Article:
The principles of managing biliary strictures are to determine the underlying cause of the stricture, whilst achieving drainage of the biliary tree, initially with the placement of a plastic stent via an endoscopic retrograde cholangiopancreatography (ERCP). Strictures are sampled using biliary brush cytology and/or biliary biopsy to assess for underlying malignancy. Malignant strictures are usually staged for resectability with computed tomography (CT), magnetic resonance cholangiopancreatography (MRCP) and/or endoscopic ultrasound (EUS).

The Viaduct stent (GI Supply, Camp Hill, Pennsylvania, USA) is a unique stent design and has a winged perimeter, which channels flow of bile around the stent, rather than through a central lumen. Theoretically this may enhance flow and biliary drainage, and prevent obstruction. Both polyethylene and Viaduct plastic stents are approved for use by Health Canada for benign and malignant biliary conditions. It is not known whether one stent is superior to the other in maintaining symptomatic relief from bile duct strictures as there have been no studies to date comparing the two stents.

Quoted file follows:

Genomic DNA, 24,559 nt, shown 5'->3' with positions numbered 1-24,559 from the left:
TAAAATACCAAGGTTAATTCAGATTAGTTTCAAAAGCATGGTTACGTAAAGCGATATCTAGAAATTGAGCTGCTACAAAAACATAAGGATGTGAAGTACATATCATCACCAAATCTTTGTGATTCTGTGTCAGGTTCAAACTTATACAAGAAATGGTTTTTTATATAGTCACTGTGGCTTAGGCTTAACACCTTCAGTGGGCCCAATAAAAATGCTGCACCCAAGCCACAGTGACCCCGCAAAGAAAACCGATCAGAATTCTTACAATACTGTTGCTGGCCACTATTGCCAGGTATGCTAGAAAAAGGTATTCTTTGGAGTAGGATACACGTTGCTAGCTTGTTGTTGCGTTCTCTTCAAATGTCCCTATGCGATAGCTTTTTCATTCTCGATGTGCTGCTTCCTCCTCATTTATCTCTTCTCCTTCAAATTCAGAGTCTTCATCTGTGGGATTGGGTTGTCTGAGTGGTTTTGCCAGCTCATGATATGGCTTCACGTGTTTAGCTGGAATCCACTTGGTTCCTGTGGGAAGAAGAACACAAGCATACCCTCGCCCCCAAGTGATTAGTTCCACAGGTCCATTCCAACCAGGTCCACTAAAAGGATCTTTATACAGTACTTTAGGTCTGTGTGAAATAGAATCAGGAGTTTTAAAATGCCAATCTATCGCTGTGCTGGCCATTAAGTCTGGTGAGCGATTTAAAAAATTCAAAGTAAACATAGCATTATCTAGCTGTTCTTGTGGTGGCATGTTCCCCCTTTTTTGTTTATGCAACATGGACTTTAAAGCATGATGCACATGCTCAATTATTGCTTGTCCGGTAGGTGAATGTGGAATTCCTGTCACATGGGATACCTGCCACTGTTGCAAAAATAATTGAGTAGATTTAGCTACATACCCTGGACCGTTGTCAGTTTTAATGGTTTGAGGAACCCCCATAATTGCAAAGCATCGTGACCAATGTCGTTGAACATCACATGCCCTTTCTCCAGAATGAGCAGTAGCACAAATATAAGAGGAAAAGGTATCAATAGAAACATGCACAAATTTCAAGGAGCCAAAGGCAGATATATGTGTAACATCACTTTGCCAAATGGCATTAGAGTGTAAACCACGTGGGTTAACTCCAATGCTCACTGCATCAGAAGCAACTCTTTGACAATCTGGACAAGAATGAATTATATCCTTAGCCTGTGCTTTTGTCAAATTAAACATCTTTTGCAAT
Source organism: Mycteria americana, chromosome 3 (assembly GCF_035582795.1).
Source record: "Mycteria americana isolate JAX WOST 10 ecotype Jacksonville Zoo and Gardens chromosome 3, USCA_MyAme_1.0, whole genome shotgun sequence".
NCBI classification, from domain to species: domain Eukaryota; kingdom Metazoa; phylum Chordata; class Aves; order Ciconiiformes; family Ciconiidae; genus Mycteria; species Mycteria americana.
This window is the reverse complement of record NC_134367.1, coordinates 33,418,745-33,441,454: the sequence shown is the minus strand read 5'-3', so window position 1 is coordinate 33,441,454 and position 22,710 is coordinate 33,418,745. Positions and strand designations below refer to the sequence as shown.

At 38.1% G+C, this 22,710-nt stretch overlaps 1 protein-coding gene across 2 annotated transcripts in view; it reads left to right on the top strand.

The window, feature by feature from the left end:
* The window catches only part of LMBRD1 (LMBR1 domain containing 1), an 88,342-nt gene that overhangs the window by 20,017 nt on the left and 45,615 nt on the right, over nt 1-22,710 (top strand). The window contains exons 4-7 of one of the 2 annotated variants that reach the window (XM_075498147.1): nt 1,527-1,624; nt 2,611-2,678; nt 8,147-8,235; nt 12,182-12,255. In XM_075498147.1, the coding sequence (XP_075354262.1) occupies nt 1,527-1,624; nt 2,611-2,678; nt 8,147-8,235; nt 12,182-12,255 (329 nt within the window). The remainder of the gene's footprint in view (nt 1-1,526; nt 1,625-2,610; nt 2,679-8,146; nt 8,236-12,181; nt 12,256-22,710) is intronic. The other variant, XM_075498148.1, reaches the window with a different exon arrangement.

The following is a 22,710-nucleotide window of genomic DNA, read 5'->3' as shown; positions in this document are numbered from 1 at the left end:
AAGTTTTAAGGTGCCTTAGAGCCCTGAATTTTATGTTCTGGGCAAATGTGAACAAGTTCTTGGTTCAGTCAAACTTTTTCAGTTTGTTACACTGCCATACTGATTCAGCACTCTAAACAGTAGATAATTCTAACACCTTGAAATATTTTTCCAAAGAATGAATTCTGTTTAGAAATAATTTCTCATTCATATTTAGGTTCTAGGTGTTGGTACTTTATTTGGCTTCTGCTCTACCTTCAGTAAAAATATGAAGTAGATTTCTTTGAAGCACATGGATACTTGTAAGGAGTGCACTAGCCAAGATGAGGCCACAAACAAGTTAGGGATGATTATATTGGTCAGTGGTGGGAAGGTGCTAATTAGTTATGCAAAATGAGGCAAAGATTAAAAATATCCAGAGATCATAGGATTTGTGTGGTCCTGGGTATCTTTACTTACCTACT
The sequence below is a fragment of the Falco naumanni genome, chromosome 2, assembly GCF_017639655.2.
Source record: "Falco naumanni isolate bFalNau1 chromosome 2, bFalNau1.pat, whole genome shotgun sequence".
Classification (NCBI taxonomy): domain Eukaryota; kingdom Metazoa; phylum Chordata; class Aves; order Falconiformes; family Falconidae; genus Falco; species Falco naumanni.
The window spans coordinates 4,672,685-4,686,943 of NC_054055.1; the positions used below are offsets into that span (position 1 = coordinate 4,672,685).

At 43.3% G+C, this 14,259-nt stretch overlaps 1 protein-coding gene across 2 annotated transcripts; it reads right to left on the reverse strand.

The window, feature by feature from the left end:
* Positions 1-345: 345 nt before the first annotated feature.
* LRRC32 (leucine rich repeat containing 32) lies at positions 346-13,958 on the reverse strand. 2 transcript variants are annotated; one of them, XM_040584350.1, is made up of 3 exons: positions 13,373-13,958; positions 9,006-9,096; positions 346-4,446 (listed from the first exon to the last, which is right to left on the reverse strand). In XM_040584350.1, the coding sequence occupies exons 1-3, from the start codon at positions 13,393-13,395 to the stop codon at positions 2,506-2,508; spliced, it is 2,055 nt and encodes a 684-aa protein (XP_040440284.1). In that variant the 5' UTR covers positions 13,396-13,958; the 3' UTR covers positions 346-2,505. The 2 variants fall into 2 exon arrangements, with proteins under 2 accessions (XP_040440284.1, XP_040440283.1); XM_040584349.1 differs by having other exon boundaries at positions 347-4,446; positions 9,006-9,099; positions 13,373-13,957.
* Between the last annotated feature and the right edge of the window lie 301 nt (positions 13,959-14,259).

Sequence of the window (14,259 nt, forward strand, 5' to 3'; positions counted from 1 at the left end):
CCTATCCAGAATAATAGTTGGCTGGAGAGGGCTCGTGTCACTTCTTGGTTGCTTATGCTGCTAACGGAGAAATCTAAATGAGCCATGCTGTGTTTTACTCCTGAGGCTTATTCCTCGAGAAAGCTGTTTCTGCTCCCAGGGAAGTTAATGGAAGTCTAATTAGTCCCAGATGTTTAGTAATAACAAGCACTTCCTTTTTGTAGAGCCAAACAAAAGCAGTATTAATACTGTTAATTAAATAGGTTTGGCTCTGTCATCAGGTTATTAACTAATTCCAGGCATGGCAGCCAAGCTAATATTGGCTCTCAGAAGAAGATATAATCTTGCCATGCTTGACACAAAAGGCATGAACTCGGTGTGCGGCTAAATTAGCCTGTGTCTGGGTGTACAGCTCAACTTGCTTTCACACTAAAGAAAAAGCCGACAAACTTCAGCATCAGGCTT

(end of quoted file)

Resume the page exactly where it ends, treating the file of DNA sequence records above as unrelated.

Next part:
There is limited published data on the Viaduct stent. A pilot study of the winged stent design was published in 2006. Five patients had winged stents inserted and followed for 2 weeks. The were no problems with stent insertion and symptoms of obstruction and jaundice improved over this time. One study published in abstract form retrospectively compared 34 Viaduct stents matched with 240 "conventional" stents over a five year period. There was no statistical difference with stent dysfunction, and a trend towards patency with the Viaduct stent.